Kirkus Reviews 2002 July #1
Matt Alacrán has spent his youth secreted away in a secluded hut, his only knowledge of the world provided by his caregiver Celia and his view out the window on the white ocean of poppies growing all around. Matt is a clone, an outcast hated and feared as a beast by human society. When he uses an iron cooking pot to smash his window and goes out into the world, Matt sets into motion a fantastic adventure in a land called Opium, a strip of land between the US and a place once called Mexico. Opium is ruled by El Patr-n, a 142-year-old drug lord, inhabited by "eejits"-docile farm workers controlled by brain implants-and overseen by an army of bodyguards. Farmer's tale is a wild, futuristic coming-of-age story with a science-fiction twist: How do you find out who you are when what you are is a clone-a photograph-of a human being. How have you come to exist, and for what purpose? Can you ever expect to be more than what you were designed to be? As demonstrated in The Ear, the Eye, and the Arm (1994), Farmer has a talent for creating exciting tales in beautifully realized, unusual worlds. With undertones of vampires, Frankenstein, dragons' hoards, and killing fields, Matt's story turns out to be an inspiring tale of friendship, survival, hope, and transcendence. A must-read for SF fans. (Fiction. 11+) Copyright Kirkus 2002 Kirkus/BPI Communications.All rights reserved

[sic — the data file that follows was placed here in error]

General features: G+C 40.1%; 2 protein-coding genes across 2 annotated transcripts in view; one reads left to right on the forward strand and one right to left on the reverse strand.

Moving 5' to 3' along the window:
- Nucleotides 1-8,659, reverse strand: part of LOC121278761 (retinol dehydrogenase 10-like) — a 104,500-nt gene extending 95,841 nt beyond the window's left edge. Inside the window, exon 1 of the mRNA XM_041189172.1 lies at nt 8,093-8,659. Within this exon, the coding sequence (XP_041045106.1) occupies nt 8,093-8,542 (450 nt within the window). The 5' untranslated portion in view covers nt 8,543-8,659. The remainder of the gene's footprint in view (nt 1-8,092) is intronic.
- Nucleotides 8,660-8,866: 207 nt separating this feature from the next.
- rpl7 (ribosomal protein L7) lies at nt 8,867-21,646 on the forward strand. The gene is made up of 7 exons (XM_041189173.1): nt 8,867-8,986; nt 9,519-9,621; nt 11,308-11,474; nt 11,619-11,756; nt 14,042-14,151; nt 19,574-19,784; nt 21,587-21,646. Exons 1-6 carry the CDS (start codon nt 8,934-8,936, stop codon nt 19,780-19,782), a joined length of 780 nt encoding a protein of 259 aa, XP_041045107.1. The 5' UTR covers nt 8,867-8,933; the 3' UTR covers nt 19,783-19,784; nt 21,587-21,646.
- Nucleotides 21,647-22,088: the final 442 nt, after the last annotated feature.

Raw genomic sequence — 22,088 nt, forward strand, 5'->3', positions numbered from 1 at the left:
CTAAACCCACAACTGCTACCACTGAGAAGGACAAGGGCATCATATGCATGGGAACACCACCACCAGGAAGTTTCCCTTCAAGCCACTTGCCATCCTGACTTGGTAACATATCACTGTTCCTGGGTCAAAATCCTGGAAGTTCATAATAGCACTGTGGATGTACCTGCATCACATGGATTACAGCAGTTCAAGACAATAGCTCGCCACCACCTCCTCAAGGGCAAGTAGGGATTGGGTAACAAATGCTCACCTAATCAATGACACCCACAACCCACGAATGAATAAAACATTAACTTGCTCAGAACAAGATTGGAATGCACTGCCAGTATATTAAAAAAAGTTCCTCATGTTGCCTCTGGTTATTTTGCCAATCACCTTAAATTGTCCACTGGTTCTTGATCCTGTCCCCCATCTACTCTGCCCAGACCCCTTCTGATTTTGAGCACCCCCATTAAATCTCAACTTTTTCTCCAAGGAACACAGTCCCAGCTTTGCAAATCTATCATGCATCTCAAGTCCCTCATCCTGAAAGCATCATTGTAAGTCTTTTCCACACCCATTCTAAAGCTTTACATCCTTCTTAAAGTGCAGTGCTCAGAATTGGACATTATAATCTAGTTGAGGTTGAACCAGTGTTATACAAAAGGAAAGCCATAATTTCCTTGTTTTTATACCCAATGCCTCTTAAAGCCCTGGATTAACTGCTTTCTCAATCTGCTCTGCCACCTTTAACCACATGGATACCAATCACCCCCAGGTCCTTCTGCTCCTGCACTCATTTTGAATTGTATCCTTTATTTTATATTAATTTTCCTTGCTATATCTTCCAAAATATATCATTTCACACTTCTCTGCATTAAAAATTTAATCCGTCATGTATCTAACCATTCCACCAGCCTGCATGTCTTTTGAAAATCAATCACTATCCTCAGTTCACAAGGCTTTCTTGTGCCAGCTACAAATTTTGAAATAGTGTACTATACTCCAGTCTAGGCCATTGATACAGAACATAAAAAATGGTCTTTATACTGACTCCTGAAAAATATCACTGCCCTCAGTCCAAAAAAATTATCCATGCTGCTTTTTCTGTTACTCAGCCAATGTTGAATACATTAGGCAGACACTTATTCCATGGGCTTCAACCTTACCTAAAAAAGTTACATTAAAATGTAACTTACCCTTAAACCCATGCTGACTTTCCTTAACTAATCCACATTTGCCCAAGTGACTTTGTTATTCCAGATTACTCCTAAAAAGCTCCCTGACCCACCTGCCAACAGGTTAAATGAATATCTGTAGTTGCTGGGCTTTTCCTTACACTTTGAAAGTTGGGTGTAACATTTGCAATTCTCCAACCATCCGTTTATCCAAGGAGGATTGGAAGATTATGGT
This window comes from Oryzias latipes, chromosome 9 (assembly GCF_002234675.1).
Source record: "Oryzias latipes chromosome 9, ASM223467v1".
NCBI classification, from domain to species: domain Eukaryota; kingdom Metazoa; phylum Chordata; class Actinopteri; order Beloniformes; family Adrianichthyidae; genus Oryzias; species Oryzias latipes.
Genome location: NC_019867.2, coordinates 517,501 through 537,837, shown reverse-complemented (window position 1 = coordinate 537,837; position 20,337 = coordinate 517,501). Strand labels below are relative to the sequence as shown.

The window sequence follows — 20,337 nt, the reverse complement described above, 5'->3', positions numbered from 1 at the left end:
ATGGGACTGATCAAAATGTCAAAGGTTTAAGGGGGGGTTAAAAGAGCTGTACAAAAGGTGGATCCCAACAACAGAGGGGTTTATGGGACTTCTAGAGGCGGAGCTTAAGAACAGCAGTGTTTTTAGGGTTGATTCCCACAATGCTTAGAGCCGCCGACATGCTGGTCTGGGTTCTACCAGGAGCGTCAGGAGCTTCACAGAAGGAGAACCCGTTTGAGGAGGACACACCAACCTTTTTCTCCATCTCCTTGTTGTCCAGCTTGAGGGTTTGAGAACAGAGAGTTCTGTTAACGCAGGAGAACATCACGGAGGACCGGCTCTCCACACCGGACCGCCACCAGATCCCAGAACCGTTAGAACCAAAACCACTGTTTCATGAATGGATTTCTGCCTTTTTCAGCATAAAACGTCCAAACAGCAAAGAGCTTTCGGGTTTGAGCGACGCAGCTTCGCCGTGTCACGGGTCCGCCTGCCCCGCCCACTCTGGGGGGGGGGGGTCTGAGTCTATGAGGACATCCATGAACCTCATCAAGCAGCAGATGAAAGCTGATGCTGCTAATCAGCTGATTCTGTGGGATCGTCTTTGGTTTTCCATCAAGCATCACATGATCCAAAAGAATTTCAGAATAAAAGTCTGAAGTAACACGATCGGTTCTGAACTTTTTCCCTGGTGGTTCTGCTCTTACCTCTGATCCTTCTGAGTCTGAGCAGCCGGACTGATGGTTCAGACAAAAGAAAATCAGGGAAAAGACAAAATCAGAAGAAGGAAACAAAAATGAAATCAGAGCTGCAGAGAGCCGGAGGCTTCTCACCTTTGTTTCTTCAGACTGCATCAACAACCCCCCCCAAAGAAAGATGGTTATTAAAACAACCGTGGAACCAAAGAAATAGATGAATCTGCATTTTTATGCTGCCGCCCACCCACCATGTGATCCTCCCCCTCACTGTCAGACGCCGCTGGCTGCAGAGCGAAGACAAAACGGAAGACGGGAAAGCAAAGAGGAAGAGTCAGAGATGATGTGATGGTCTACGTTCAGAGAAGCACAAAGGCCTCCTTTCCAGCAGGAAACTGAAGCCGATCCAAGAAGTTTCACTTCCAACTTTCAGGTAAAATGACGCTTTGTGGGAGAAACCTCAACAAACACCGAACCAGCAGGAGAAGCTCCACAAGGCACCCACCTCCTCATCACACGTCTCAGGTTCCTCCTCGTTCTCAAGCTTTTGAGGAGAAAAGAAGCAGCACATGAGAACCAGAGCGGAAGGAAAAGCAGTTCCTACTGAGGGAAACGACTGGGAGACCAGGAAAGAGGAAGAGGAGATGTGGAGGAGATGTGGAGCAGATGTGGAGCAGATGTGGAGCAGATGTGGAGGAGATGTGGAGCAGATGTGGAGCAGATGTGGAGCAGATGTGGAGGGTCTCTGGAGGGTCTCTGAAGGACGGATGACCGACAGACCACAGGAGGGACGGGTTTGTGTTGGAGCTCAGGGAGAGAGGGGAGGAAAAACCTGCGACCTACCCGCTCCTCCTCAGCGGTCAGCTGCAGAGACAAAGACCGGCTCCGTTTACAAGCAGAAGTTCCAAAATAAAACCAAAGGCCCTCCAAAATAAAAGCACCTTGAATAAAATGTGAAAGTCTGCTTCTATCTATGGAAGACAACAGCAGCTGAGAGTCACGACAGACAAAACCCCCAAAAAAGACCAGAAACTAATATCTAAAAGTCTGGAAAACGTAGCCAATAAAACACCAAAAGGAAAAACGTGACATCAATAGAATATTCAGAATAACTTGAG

Publishers Weekly Reviews 2002 July #1